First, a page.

Some comments, I’ll be mostly listing negatives to save time even though this looks awesome:
The fzf-based app launcher leaves unnecessary terminal windows behind when launching some apps like pamac-manager. Have you tried wofi et al? This seems rather limited in features. You might be interested to see what bspwm edition did with rofi. You can put execution, app launching and window switching in combi mode and then put file search in another script: Rofi-finder - YouTube
Both firefox and qutebrowser? I would use firefox and add a plugin for keyboard driven usage
Quite a lot of affects, they perform poorly in a vm. That transparency blink when window focus changes is super distracting, but probably better if it performs better outside of a vm. I would consider toning this down
Top panel is well executed
Firewalld is a nice touch
Lack mouse based option to close windows. Have you considered adding some option? (no is a valid option, but know that it is not the only one)
No gui filemanager. Interesting choice. Ranger is always nice. Did you have some kind of volume mounting solution selected?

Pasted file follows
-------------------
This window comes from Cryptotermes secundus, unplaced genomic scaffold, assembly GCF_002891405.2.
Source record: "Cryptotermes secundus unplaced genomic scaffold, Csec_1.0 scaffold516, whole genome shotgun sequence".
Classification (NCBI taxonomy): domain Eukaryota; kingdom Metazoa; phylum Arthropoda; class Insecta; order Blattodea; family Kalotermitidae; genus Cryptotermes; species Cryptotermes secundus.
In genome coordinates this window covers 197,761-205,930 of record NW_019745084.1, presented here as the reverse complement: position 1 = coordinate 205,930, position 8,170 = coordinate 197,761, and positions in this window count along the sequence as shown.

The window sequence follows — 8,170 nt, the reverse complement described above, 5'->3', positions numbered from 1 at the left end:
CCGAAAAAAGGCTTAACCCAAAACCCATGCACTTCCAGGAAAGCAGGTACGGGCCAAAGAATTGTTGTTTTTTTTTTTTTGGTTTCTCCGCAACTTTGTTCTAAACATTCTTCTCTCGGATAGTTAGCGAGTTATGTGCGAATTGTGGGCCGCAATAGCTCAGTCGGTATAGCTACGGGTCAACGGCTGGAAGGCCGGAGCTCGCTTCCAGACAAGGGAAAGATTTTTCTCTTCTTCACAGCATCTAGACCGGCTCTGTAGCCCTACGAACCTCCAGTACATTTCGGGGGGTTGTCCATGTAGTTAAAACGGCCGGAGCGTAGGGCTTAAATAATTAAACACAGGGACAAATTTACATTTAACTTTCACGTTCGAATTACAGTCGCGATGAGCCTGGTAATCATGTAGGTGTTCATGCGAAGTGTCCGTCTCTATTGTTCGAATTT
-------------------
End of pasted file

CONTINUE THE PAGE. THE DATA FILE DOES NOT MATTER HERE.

Wallpaper gets cropped on low resolution display. Not sure if anything can be done about that.
The iso is surprisingly big considering how little apps are shipped. You might want to consider focusing on a single toolkit (qt or more likely gtk)
Printing support is enabled. You may want to drop that from the minimal version
Image previews don’t seem to work in ranger
This looks very promising, but you might want to consider what is your target audience? Is this aimed at minimalists? You can get meeaningfully more minimal if you want. Or should this be accessible to newcomers? If yes, you might want to develop the mouse support further and maybe add a gui filemanager. And maybe add micro in addition to or in place of neovim.
I think the reason is, that there is no desktop entry for pamac. /usr/share/applications/org.manjaro.pamac.manager.desktop only contains: